Sin, Moon God
“Nannar was now invoked as Sin–a name which at first appears to have denoted the orb of the moon only–and the name and worship of Sin spread not only in Babylonia, but in other parts of the Semitic world.
His name has been found in an inscription of southern Arabia, and Sinai itself, the sacred mountain, is nothing more than the sanctuary “dedicated to Sin.”
It may be that the worship of the Babylonian Moon-god was brought to the peninsula of Sinai as far back as the days when the sculptors of Tel-loh carved into human shape the blocks of diorite they received from the land of Magan.
However this may be, the Moon-god of Ur, like the city over which he presided, took primary rank among the Babylonians. His worshippers invoked him as the father and creator of both gods and men. It is thus that Nabonidos celebrates his restoration of the temple of Sin at Harran:
“May the gods who dwell in heaven and earth approach the house of Sin, the father who created them.
As for me, Nabonidos, king of Babylon, the completer of this temple, may Sin, the king of the gods of heaven and earth, in the lifting up of his kindly eyes, with joy look upon me month by month at noon and sunset; may he grant me favourable tokens, may he lengthen my days, may he extend my years, may he establish my reign, may he overcome my foes, may he slay my enemies, may he sweep away my opponents.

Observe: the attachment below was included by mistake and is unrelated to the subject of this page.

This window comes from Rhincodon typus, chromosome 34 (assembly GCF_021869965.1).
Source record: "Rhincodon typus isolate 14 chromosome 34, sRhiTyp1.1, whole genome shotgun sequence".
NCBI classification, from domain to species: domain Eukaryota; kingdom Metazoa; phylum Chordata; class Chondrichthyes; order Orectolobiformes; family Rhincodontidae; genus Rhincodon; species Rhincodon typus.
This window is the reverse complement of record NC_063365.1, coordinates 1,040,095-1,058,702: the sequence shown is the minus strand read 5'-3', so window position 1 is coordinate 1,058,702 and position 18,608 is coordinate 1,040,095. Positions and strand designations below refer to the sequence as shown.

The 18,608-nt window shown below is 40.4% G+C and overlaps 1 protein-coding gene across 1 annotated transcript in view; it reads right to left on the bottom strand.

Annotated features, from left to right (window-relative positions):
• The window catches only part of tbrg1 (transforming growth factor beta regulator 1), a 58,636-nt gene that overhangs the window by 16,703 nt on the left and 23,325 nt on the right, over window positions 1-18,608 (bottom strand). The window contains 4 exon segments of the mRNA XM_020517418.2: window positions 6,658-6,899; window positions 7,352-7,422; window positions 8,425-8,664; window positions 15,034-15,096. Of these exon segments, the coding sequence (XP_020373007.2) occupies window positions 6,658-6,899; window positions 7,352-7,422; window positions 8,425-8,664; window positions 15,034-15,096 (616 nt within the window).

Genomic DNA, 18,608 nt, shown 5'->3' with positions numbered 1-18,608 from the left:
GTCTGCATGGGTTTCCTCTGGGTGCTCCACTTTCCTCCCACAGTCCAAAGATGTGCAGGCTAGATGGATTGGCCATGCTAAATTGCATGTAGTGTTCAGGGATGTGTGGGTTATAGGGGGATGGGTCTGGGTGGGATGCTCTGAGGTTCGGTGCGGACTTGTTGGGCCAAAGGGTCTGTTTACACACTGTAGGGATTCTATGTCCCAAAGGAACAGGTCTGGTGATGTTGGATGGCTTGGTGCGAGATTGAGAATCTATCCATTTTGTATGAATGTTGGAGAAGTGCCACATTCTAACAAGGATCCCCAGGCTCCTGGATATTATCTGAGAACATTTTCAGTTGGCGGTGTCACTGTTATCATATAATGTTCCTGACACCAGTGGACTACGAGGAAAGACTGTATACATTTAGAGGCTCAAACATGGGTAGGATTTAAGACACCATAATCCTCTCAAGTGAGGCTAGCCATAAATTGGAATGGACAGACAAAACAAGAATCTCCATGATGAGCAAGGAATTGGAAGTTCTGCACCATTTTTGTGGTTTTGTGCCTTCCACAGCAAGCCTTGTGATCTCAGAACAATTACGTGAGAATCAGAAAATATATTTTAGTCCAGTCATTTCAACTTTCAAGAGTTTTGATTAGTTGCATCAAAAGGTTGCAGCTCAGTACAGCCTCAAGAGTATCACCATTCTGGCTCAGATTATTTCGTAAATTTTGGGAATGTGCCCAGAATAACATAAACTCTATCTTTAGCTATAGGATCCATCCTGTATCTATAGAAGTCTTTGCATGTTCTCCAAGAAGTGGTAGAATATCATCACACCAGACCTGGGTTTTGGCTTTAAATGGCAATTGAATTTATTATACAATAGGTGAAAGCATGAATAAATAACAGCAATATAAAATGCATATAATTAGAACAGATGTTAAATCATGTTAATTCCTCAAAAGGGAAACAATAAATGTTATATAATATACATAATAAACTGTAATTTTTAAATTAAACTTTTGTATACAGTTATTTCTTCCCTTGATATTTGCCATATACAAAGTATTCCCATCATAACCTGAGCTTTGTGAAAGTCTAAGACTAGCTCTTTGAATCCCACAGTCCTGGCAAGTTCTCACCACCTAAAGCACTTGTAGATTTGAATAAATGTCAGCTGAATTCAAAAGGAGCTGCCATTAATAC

May Nin-gal, the mother of the mighty gods, in the presence of Sin, her loved one, speak like a mother.
May Samas and Istar, the bright offspring of his heart, to Sin, the father who begat them, speak of blessing.
May Nuzku, the messenger supreme, hearken to my prayer and plead for me.”
The moon existed before the sun.
This is the idea which underlay the religious belief of Accad, exact converse, as it was, of the central idea of the religion of the Semites. It was only where Accadian influence was strong that the Semite could be brought in any way to accept it.
It was only in Babylonia and Assyria and on the coasts of Arabia that the name of Sin was honoured; elsewhere the attributes of the Moon-god were transferred to the goddess Istar, who, as we shall see hereafter, was originally the evening star.
But in Babylonia, Sin became inevitably the father of the gods. His reign extended to the beginning of history; Sargon, as the representative of the Babylonian kings and the adorer of Merodach, speaks of “the remote days of the period of the Moon-god,” which another inscription makes synonymous with “the birth of the land of Assur.”
As the passage I have quoted from Nabonidos shows, Sin was more particularly the father of Samas and Istar, of the Sun-god and the goddess of the evening star.”
A.H. Sayce, Lectures on the Origin and Growth of Religion as Illustrated by the Religion of the Ancient Babylonians, 5th ed., London, 1898, pp. 164-6.